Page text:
Microsoft patched more than two dozen remote code execution vulnerabilities today, many of them rated critical. One was a RCE bug that allowed an atta
Microsoft patched more than two dozen remote code execution vulnerabilities today, many of them rated critical. One was a RCE bug that allowed an attacker to take complete control of a server or workstation via Windows Search.
The fixes were part of Microsoft’s August Patch Tuesday update that included 48 patches in all, 25 of them critical, two publicly known prior to release and one with a publicly available proof of concept. None of the vulnerabilities are currently being exploited in the wild, Microsoft said.
The most serious RCE vulnerability (CVE-2017-8620) is related to how Windows Search handles objects in memory. “An attacker who successfully exploited this vulnerability could take control of the affected system,” Microsoft wrote.
Exploiting the Windows Search vulnerability requires an adversary to send a specially crafted message to the Windows Search service. “Additionally, in an enterprise scenario, a remote unauthenticated attacker could remotely trigger the vulnerability through an SMB connection and then take control of a target computer,” said Microsoft.
This critical bug affects several versions of Windows 10, Windows Server 2012 and Windows Server 2016.
“While an exploit against this vulnerability can leverage SMB as an attack vector, this is not a vulnerability in SMB itself, and is not related to the recent SMB vulnerabilities leveraged by EternalBlue, WannaCry, and Petya,” wrote Jimmy Graham, director of product management at Qualys, in a post.
A second RCE (rated important) is tied to Windows Hyper-V (CVE-2017-8664) and exists when a host server fails to properly validate input from an authenticated user on a guest operating system.
“An attacker who successfully exploited the vulnerability could execute arbitrary code on the host operating system,” Microsoft said. To exploit the vulnerability all an attacker needs to do is run a malicious application on a guest OS that could cause the Hyper-V host operating system to execute the arbitrary code.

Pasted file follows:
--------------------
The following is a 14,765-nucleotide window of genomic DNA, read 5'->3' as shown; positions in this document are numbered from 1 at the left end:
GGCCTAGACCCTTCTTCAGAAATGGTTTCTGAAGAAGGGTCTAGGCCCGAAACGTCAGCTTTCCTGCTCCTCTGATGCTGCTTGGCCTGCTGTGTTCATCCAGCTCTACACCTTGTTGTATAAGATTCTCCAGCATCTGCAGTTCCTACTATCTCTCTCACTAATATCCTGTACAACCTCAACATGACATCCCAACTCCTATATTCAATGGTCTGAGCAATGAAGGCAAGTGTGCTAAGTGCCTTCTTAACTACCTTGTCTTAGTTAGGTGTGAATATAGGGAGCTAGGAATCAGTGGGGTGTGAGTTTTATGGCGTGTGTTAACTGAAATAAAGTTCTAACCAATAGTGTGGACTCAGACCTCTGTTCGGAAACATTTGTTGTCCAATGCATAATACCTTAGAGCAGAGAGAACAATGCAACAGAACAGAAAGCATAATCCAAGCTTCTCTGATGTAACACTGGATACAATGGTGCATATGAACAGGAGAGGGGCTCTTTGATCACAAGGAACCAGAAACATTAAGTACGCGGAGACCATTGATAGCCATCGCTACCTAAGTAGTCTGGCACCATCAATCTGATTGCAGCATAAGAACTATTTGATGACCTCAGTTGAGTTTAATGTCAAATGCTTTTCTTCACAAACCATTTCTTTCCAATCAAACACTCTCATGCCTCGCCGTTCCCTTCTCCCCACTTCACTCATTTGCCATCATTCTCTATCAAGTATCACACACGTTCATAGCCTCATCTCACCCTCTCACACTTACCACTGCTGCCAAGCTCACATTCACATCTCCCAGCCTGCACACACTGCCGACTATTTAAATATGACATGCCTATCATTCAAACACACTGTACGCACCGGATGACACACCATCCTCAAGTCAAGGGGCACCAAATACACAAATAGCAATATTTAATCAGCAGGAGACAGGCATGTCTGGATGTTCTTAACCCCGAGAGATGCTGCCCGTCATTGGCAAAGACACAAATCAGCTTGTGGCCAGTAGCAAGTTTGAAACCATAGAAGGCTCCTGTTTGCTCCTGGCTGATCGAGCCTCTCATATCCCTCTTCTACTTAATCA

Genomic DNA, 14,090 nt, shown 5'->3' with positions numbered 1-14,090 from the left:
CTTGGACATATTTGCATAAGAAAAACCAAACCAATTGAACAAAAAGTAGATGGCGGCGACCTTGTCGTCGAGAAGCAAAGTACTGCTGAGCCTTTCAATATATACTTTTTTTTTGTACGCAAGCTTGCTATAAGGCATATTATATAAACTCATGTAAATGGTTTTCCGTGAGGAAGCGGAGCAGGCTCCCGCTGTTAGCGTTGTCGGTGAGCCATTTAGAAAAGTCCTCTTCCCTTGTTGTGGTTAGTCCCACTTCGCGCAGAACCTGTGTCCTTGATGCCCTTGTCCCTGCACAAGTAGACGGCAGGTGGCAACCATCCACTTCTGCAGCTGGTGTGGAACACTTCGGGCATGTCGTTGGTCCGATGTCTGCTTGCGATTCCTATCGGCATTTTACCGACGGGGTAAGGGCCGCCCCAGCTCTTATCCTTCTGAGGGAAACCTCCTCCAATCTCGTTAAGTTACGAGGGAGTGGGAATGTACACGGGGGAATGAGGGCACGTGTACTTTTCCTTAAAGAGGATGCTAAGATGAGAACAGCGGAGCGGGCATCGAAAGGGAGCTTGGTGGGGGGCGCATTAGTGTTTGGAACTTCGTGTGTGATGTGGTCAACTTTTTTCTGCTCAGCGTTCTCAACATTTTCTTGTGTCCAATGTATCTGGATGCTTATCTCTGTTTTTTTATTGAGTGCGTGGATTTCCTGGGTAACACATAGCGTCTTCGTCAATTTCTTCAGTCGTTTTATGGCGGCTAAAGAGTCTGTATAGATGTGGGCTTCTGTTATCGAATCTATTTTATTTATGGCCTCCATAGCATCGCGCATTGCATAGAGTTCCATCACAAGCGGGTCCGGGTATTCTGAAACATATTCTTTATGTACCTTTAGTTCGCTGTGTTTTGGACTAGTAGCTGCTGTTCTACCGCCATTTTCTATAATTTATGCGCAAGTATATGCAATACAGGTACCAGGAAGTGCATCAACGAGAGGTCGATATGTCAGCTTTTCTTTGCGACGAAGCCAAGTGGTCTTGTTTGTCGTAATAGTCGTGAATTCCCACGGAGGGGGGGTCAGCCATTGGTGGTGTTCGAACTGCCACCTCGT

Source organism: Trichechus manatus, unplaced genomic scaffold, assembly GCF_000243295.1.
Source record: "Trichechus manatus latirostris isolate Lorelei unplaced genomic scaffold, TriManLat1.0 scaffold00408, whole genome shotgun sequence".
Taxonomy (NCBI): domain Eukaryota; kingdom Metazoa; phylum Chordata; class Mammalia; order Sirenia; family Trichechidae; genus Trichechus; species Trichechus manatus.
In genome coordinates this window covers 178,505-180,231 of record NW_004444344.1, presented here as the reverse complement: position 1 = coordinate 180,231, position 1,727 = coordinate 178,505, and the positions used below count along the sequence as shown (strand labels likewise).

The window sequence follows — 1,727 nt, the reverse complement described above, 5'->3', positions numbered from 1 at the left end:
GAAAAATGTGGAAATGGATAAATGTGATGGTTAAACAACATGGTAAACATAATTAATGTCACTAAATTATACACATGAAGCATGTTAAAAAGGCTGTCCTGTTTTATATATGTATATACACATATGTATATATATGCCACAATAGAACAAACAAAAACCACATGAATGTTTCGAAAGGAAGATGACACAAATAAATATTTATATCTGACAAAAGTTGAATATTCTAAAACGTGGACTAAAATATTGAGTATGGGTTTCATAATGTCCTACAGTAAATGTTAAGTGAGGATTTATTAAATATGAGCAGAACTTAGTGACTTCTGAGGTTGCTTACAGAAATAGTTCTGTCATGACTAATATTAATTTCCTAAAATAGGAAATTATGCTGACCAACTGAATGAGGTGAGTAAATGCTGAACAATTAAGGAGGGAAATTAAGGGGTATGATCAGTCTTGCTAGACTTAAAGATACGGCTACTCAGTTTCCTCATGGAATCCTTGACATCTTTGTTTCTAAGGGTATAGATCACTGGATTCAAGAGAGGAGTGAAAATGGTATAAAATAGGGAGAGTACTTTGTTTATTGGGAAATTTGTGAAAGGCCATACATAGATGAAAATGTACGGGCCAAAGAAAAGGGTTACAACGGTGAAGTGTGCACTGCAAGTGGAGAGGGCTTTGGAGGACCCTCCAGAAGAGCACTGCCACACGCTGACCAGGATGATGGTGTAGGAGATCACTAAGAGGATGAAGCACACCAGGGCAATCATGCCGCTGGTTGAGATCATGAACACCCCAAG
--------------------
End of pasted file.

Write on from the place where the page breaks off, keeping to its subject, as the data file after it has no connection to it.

“Although neither is publicly known nor actively exploited, this bug certainly warrants extra attention,” wrote Zero Day Initiative in its Patch Tuesday commentary. “Back at the 2017 Pwn2Own competition, a Hyper-V escape like this one would have earned the contestant $100,000.”
In all, Microsoft patched 27 remote code execution vulnerabilities as part of its August batch of fixes.
The two bugs previously known were a Windows Subsystem for Linux denial of service vulnerability (CVE-2017-8627) and a Windows Error Reporting elevation of privilege vulnerability (CVE-2017-8633) – both rated as important.
“This is the first time we have seen vulnerabilities patched on the Linux Subsystem under Windows. Since its introduction, it was only a matter of time and CVE-2017-8627 (DoS) and CVE-2017-8622 (privilege escalation) are the first of their kind,” said Bobby McKeown, senior manager of engineering, Rapid7.
Qualys notes 20 of August’s critical vulnerabilities are tied to the Windows’ Scripting Engine, which can impact both Edge and IE and Microsoft Office. It notes these type vulnerabilities should be “considered for prioritizing for workstation-type systems that use email and access the internet via a browser.”
“Also of note is a vulnerability in the Windows Font Engine, CVE-2017-8691. This vulnerability can also be exploited through a browser. For systems running Windows 10 and Microsoft Edge, CVE-2017-0293 impacts the PDF viewer functionality,” Qualys said.
The August patches did not include an important Microsoft security update also issued today that included the removal of WoSign and StartCom certificates in Windows 10. “Microsoft will begin the natural deprecation of WoSign and StartCom certificates by setting a ‘NotBefore’ date of 26 September 2017. This means all existing certificates will continue to function until they self-expire. Windows 10 will not trust any new certificates from these CAs after September 2017,” according to Microsoft.
The August Patch Tuesday fixes also don’t include a fix to stop a SMBLoris attack, which is a denial of service attack against systems that have port 445 and the SMB client exposed.
Last month, the vulnerability was disclosed during DEF CON. Microsoft has said it will not patch the vulnerability, which allows an attacker to remotely crash a Windows server with relative ease.
Earlier today, Adobe released patches covering 67 vulnerabilities, 43 of which are critical. Adobe Acrobat and Reader made up the bulk of the vulnerabilities, with two related to Adobe Flash.